The Global Sweatshop: Teletubbies factory pays workers 15p an hour

Click to follow
The Independent Online
TELETUBBIES TOYS licensed by the BBC are made in China by workers earning 15 pence an hour, The Independent can reveal today.

Staff at the Dor Lok factory in Shenzhen, southern China, start work at 7.30 each morning and during the Christmas rush they often do not finish until 3am. They have to work for almost a week to earn the pounds 18 it costs to buy the Teletubbies toys in big stores in Britain.

The dolls are made via a Hong Kong agent for a firm called Golden Bear Products in Telford, Shropshire. Last year it won the UK Toy of the Year Award from the British Toy and Hobby Association, and three of Golden Bear's Teletubby products - the Laa Laa talking Teletubby, Teletubby beanbags and the Po soft toy - were among the best-selling toys. When The Independent visited the factory, on a grim industrial estate a few miles from the Hong Kong border, we were detained by security guards and held for six hours in a local police station for trying to talk to some of the factory's 1,600 workers.

A researcher from the Asia Monitor Resource Centre (AMRC), a research group in Hong Kong that has produced reports for leading British charities, later returned to Dor Lok on the newspaper's behalf. Workers told him they came to Shenzhen from rural areas where many of their families were poor peasants with almost no income. Although their wages were low, they still send money home.

Huang Da-Quan, a worker in his thirties from Hunan province, said he sometimes sleeps for as little as five hours between shifts, and works seven days a week when the factory is busy. The workplace where he sews the toys is dusty, no masks are provided and a fan ventilating system is inadequate, he said. He earns between pounds 50 and pounds 60 a month.

Huang has moved out of the dormitory rooms that each house as many as 12 factory workers - he said they were too crowded and noisy and left their inhabitants with no privacy at all. He earns the equivalent of 15 pence an hour and slightly more for each hour over his basic 48-hour week, even though Chinese law says overtime should be paid at time and a half.

The AMRC found conditions had changed little at the factory since it made a previous visit last year. Then, an odd-job man named Kwok who shared a dormitory with 11 others told researchers he earned as little as pounds 20 a month after having about pounds 8 deducted for food and board. He also said he had seen workers faint while making the toys and that fines of one hour's pay were deducted for late arrival at the factory.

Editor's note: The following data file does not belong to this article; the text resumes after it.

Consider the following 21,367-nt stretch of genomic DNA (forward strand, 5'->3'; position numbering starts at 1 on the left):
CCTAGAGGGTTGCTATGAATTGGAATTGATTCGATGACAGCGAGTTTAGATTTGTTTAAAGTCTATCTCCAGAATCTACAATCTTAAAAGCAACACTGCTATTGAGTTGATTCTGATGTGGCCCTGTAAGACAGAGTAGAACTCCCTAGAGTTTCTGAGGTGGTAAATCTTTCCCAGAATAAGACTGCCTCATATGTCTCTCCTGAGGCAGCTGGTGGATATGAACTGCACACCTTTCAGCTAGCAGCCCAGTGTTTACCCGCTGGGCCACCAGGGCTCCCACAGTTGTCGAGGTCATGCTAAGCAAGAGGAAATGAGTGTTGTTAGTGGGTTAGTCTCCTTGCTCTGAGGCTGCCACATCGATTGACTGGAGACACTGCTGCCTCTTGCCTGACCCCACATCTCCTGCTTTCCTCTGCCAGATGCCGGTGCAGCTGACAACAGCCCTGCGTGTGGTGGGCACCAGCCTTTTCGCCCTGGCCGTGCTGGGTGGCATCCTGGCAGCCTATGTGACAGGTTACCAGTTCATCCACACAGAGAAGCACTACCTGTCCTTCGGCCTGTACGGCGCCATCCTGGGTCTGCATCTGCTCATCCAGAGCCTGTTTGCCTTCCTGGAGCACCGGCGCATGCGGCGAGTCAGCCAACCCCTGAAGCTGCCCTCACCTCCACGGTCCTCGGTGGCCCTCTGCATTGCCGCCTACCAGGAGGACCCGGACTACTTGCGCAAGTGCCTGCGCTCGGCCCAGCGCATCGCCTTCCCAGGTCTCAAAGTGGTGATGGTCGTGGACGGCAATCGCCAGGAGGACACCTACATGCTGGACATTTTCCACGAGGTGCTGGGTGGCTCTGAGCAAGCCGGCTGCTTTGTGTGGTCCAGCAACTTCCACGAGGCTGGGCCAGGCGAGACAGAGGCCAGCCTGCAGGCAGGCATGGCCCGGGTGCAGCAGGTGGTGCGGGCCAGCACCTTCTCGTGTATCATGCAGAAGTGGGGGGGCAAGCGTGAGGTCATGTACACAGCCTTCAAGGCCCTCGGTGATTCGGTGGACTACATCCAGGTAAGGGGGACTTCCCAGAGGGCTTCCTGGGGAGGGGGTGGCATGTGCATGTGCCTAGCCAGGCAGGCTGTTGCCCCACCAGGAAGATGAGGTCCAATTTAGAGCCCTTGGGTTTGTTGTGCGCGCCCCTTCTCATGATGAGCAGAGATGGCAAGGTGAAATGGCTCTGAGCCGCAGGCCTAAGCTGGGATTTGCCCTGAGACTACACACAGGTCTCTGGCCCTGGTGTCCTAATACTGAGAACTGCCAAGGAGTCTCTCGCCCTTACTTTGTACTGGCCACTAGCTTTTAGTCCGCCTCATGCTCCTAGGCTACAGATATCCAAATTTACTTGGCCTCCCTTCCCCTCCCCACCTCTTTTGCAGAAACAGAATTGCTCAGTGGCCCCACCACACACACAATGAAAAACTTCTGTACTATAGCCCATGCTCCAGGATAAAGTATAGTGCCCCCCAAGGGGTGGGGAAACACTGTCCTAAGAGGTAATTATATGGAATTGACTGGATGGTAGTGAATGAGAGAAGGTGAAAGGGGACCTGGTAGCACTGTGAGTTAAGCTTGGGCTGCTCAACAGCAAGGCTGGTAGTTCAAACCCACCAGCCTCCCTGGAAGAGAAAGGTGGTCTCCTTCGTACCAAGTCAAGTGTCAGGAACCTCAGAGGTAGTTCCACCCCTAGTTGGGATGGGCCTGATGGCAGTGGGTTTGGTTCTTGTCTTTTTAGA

Golden Bear said it regularly monitored the Dor Lok factory to check that it complied with the British Toy and Hobby Association code of conduct, and that it was happy with the results when it last did so in June. The code prohibits the use of forced, indentured or underage labour. It also calls for "adequate" living quarters and food, and says employees should not work more than 60 hours a week. It also stipulates that each employee should have at least one day off a week.

Golden Bear declined to be interviewed by The Independent but it issued a statement, saying it had used the Dor Lok factory for 20 years to make a range of different toys. Its contract was not with the factory but with an agent in Hong Kong.

"We have been producing Teletubbies there since we first won the licence from the BBC three years ago. Audits are also carried out by major British retailers, all of whom are satisfied that this factory meets their strict standards," it said. The BBC declined to comment.

Workers' names have been changed to protect their identity. Research for yesterday's survey on labelling was by Georgette Ginn, Emma Jones and Gemma Leader.



The campaign urges retailers to ensure that workers employed by their subcontractors do not suffer through low wages and poor conditions. Instead of moving production elsewhere when failings are revealed, we ask them to draw up codes of conduct and to have them independently monitored.

In addition we call for:

All leading retailers to report annually on their social auditing;

A change in the law to make country-of-origin labelling compulsory;

Steps towards an "ethical trade kitemark" indicating standards of pay and conditions.